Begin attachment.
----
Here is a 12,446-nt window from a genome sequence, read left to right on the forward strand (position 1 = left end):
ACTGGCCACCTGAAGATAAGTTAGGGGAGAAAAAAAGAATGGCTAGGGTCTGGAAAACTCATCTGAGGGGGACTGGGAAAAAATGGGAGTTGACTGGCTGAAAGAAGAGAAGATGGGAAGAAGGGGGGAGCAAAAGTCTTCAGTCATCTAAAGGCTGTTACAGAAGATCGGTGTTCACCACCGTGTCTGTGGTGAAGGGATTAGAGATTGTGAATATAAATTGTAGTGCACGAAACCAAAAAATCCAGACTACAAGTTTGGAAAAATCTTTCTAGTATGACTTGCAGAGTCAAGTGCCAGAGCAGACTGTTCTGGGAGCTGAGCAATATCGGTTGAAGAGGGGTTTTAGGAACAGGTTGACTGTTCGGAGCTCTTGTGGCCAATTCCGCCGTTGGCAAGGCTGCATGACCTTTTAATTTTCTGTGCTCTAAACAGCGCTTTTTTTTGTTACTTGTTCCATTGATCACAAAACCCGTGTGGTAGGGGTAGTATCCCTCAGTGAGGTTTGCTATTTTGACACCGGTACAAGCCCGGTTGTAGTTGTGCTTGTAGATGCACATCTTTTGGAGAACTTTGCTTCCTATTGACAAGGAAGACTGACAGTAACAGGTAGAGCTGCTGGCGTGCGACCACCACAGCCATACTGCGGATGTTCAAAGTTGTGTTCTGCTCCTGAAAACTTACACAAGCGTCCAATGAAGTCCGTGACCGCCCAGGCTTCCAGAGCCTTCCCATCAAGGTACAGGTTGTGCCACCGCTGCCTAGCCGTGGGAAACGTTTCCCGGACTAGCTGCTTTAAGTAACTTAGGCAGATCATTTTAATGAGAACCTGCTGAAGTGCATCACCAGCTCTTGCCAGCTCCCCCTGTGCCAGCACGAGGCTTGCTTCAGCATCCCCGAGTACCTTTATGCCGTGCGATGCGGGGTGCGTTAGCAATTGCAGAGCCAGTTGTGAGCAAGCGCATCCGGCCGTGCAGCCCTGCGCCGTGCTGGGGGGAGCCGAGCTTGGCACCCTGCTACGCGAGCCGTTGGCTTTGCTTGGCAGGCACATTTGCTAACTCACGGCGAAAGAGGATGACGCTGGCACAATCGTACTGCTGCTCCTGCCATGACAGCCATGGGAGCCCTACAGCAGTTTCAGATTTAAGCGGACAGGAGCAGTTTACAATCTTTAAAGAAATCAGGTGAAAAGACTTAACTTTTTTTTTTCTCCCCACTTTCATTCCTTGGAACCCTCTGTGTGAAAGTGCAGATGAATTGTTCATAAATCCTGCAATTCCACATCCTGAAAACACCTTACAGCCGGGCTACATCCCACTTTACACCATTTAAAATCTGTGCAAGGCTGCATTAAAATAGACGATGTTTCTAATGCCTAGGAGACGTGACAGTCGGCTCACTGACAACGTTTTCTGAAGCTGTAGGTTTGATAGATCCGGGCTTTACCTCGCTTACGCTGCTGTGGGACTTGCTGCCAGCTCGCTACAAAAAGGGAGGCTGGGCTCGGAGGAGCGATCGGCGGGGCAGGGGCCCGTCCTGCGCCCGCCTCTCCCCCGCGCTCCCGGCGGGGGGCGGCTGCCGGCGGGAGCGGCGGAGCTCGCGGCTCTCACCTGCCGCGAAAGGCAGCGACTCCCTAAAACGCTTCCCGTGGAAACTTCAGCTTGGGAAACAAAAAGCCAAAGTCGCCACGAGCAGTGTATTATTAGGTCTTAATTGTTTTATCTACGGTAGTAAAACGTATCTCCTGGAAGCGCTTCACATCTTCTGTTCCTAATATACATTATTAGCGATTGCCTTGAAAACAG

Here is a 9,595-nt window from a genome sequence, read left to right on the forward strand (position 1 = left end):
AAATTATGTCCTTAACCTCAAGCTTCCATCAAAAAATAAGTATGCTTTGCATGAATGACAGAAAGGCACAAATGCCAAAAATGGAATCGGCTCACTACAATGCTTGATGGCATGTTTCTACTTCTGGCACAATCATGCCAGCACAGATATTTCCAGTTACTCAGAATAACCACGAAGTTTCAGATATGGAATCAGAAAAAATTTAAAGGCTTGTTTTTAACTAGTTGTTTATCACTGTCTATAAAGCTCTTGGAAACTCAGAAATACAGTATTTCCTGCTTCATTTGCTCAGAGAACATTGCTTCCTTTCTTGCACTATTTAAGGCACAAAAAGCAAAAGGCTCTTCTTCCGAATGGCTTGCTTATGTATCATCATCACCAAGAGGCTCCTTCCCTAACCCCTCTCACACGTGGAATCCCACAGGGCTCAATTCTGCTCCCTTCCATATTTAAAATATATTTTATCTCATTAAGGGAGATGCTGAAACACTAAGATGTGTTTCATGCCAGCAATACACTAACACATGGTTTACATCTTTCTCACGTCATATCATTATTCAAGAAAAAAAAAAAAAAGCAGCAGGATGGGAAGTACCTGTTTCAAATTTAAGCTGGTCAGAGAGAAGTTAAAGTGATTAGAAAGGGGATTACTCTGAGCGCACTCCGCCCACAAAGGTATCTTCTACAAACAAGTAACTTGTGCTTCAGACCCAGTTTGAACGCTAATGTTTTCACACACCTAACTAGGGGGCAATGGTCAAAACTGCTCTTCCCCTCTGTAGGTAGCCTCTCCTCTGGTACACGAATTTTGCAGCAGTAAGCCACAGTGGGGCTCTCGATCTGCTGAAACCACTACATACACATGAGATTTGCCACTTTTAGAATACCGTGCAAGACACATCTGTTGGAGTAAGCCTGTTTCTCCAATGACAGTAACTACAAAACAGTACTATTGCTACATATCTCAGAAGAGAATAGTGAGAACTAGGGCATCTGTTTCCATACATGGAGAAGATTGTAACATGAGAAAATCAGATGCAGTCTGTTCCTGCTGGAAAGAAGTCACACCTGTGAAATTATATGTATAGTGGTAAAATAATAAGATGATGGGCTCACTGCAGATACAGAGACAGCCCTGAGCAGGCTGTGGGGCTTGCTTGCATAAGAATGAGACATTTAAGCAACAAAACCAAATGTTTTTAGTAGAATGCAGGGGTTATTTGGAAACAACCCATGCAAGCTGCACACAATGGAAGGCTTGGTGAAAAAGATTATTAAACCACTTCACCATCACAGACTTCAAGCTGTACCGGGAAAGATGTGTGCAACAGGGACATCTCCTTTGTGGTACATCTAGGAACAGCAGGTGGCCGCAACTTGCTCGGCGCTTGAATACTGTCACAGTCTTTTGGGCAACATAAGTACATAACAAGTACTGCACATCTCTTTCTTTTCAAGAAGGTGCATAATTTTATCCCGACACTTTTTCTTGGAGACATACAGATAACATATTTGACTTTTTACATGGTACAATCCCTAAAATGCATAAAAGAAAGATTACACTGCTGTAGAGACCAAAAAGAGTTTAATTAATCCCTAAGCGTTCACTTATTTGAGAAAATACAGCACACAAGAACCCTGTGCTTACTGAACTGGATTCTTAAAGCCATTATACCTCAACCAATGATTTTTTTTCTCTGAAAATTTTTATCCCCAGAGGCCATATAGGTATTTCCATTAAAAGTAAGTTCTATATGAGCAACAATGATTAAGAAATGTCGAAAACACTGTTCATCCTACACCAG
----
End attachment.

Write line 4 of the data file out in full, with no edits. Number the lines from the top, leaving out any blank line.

AAATTATGTCCTTAACCTCAAGCTTCCATCAAAAAATAAGTATGCTTTGCATGAATGACAGAAAGGCACAAATGCCAAAAATGGAATCGGCTCACTACAATGCTTGATGGCATGTTTCTACTTCTGGCACAATCATGCCAGCACAGATATTTCCAGTTACTCAGAATAACCACGAAGTTTCAGATATGGAATCAGAAAAAATTTAAAGGCTTGTTTTTAACTAGTTGTTTATCACTGTCTATAAAGCTCTTGGAAACTCAGAAATACAGTATTTCCTGCTTCATTTGCTCAGAGAACATTGCTTCCTTTCTTGCACTATTTAAGGCACAAAAAGCAAAAGGCTCTTCTTCCGAATGGCTTGCTTATGTATCATCATCACCAAGAGGCTCCTTCCCTAACCCCTCTCACACGTGGAATCCCACAGGGCTCAATTCTGCTCCCTTCCATATTTAAAATATATTTTATCTCATTAAGGGAGATGCTGAAACACTAAGATGTGTTTCATGCCAGCAATACACTAACACATGGTTTACATCTTTCTCACGTCATATCATTATTCAAGAAAAAAAAAAAAAAGCAGCAGGATGGGAAGTACCTGTTTCAAATTTAAGCTGGTCAGAGAGAAGTTAAAGTGATTAGAAAGGGGATTACTCTGAGCGCACTCCGCCCACAAAGGTATCTTCTACAAACAAGTAACTTGTGCTTCAGACCCAGTTTGAACGCTAATGTTTTCACACACCTAACTAGGGGGCAATGGTCAAAACTGCTCTTCCCCTCTGTAGGTAGCCTCTCCTCTGGTACACGAATTTTGCAGCAGTAAGCCACAGTGGGGCTCTCGATCTGCTGAAACCACTACATACACATGAGATTTGCCACTTTTAGAATACCGTGCAAGACACATCTGTTGGAGTAAGCCTGTTTCTCCAATGACAGTAACTACAAAACAGTACTATTGCTACATATCTCAGAAGAGAATAGTGAGAACTAGGGCATCTGTTTCCATACATGGAGAAGATTGTAACATGAGAAAATCAGATGCAGTCTGTTCCTGCTGGAAAGAAGTCACACCTGTGAAATTATATGTATAGTGGTAAAATAATAAGATGATGGGCTCACTGCAGATACAGAGACAGCCCTGAGCAGGCTGTGGGGCTTGCTTGCATAAGAATGAGACATTTAAGCAACAAAACCAAATGTTTTTAGTAGAATGCAGGGGTTATTTGGAAACAACCCATGCAAGCTGCACACAATGGAAGGCTTGGTGAAAAAGATTATTAAACCACTTCACCATCACAGACTTCAAGCTGTACCGGGAAAGATGTGTGCAACAGGGACATCTCCTTTGTGGTACATCTAGGAACAGCAGGTGGCCGCAACTTGCTCGGCGCTTGAATACTGTCACAGTCTTTTGGGCAACATAAGTACATAACAAGTACTGCACATCTCTTTCTTTTCAAGAAGGTGCATAATTTTATCCCGACACTTTTTCTTGGAGACATACAGATAACATATTTGACTTTTTACATGGTACAATCCCTAAAATGCATAAAAGAAAGATTACACTGCTGTAGAGACCAAAAAGAGTTTAATTAATCCCTAAGCGTTCACTTATTTGAGAAAATACAGCACACAAGAACCCTGTGCTTACTGAACTGGATTCTTAAAGCCATTATACCTCAACCAATGATTTTTTTTCTCTGAAAATTTTTATCCCCAGAGGCCATATAGGTATTTCCATTAAAAGTAAGTTCTATATGAGCAACAATGATTAAGAAATGTCGAAAACACTGTTCATCCTACACCAG